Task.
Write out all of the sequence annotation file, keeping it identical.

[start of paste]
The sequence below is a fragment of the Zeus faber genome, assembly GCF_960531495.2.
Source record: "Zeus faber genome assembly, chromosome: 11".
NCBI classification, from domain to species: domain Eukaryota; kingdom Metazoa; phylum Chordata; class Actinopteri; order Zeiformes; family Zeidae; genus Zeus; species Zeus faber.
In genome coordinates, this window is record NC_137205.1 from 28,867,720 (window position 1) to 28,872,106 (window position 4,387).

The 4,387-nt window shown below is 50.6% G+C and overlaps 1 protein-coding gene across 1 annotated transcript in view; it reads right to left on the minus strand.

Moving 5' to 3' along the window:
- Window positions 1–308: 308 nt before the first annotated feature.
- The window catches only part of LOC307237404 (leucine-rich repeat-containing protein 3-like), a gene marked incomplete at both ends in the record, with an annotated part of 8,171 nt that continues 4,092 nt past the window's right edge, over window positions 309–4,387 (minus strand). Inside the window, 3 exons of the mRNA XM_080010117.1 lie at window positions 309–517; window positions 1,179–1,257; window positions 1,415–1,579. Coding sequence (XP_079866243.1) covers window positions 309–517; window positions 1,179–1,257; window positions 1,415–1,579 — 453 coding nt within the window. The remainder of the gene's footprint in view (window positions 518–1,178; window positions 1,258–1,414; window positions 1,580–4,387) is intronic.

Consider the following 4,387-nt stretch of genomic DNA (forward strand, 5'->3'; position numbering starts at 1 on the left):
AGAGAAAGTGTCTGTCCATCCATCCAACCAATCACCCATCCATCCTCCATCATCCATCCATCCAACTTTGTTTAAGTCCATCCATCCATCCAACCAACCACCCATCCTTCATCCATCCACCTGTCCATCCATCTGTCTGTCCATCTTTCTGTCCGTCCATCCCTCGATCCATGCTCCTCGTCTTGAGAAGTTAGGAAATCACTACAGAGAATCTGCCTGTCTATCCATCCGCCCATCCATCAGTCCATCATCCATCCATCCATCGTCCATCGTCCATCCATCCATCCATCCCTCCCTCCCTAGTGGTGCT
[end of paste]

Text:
The sequence below is a fragment of the Zeus faber genome, assembly GCF_960531495.2.
Source record: "Zeus faber genome assembly, chromosome: 11".
NCBI classification, from domain to species: domain Eukaryota; kingdom Metazoa; phylum Chordata; class Actinopteri; order Zeiformes; family Zeidae; genus Zeus; species Zeus faber.
In genome coordinates, this window is record NC_137205.1 from 28,867,720 (window position 1) to 28,872,106 (window position 4,387).

The 4,387-nt window shown below is 50.6% G+C and overlaps 1 protein-coding gene across 1 annotated transcript in view; it reads right to left on the minus strand.

Moving 5' to 3' along the window:
- Window positions 1–308: 308 nt before the first annotated feature.
- The window catches only part of LOC307237404 (leucine-rich repeat-containing protein 3-like), a gene marked incomplete at both ends in the record, with an annotated part of 8,171 nt that continues 4,092 nt past the window's right edge, over window positions 309–4,387 (minus strand). Inside the window, 3 exons of the mRNA XM_080010117.1 lie at window positions 309–517; window positions 1,179–1,257; window positions 1,415–1,579. Coding sequence (XP_079866243.1) covers window positions 309–517; window positions 1,179–1,257; window positions 1,415–1,579 — 453 coding nt within the window. The remainder of the gene's footprint in view (window positions 518–1,178; window positions 1,258–1,414; window positions 1,580–4,387) is intronic.

Consider the following 4,387-nt stretch of genomic DNA (forward strand, 5'->3'; position numbering starts at 1 on the left):
AGAGAAAGTGTCTGTCCATCCATCCAACCAATCACCCATCCATCCTCCATCATCCATCCATCCAACTTTGTTTAAGTCCATCCATCCATCCAACCAACCACCCATCCTTCATCCATCCACCTGTCCATCCATCTGTCTGTCCATCTTTCTGTCCGTCCATCCCTCGATCCATGCTCCTCGTCTTGAGAAGTTAGGAAATCACTACAGAGAATCTGCCTGTCTATCCATCCGCCCATCCATCAGTCCATCATCCATCCATCCATCGTCCATCGTCCATCCATCCATCCATCCCTCCCTCCCTAGTGGTGCT